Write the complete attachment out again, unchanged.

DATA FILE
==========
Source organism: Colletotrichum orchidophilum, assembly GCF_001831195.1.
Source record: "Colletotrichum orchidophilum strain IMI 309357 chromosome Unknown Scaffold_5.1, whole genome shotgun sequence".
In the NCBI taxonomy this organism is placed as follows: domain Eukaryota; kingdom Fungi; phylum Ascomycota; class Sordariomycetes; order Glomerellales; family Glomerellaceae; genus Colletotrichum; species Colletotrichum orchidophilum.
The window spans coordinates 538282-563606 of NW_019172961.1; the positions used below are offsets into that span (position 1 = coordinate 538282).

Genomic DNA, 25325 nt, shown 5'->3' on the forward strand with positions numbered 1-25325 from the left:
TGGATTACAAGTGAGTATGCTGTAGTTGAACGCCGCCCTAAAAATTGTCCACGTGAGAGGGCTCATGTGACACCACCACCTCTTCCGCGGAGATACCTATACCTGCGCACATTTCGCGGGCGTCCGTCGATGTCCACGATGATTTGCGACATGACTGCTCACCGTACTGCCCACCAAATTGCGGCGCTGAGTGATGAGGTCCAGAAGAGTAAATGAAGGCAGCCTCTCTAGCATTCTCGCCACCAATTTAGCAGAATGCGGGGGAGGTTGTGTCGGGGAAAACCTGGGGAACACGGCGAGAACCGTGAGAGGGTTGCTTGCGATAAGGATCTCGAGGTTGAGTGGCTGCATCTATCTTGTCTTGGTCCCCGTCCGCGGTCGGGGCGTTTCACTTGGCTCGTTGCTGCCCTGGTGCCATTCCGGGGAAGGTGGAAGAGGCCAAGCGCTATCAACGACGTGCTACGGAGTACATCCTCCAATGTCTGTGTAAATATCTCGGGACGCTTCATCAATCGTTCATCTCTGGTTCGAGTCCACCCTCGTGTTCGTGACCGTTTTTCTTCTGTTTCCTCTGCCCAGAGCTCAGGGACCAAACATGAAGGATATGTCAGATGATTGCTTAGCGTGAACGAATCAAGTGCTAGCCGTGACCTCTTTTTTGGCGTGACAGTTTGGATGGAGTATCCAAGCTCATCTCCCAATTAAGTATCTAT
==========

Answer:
Source organism: Colletotrichum orchidophilum, assembly GCF_001831195.1.
Source record: "Colletotrichum orchidophilum strain IMI 309357 chromosome Unknown Scaffold_5.1, whole genome shotgun sequence".
In the NCBI taxonomy this organism is placed as follows: domain Eukaryota; kingdom Fungi; phylum Ascomycota; class Sordariomycetes; order Glomerellales; family Glomerellaceae; genus Colletotrichum; species Colletotrichum orchidophilum.
The window spans coordinates 538282-563606 of NW_019172961.1; the positions used below are offsets into that span (position 1 = coordinate 538282).

Genomic DNA, 25325 nt, shown 5'->3' on the forward strand with positions numbered 1-25325 from the left:
TGGATTACAAGTGAGTATGCTGTAGTTGAACGCCGCCCTAAAAATTGTCCACGTGAGAGGGCTCATGTGACACCACCACCTCTTCCGCGGAGATACCTATACCTGCGCACATTTCGCGGGCGTCCGTCGATGTCCACGATGATTTGCGACATGACTGCTCACCGTACTGCCCACCAAATTGCGGCGCTGAGTGATGAGGTCCAGAAGAGTAAATGAAGGCAGCCTCTCTAGCATTCTCGCCACCAATTTAGCAGAATGCGGGGGAGGTTGTGTCGGGGAAAACCTGGGGAACACGGCGAGAACCGTGAGAGGGTTGCTTGCGATAAGGATCTCGAGGTTGAGTGGCTGCATCTATCTTGTCTTGGTCCCCGTCCGCGGTCGGGGCGTTTCACTTGGCTCGTTGCTGCCCTGGTGCCATTCCGGGGAAGGTGGAAGAGGCCAAGCGCTATCAACGACGTGCTACGGAGTACATCCTCCAATGTCTGTGTAAATATCTCGGGACGCTTCATCAATCGTTCATCTCTGGTTCGAGTCCACCCTCGTGTTCGTGACCGTTTTTCTTCTGTTTCCTCTGCCCAGAGCTCAGGGACCAAACATGAAGGATATGTCAGATGATTGCTTAGCGTGAACGAATCAAGTGCTAGCCGTGACCTCTTTTTTGGCGTGACAGTTTGGATGGAGTATCCAAGCTCATCTCCCAATTAAGTATCTAT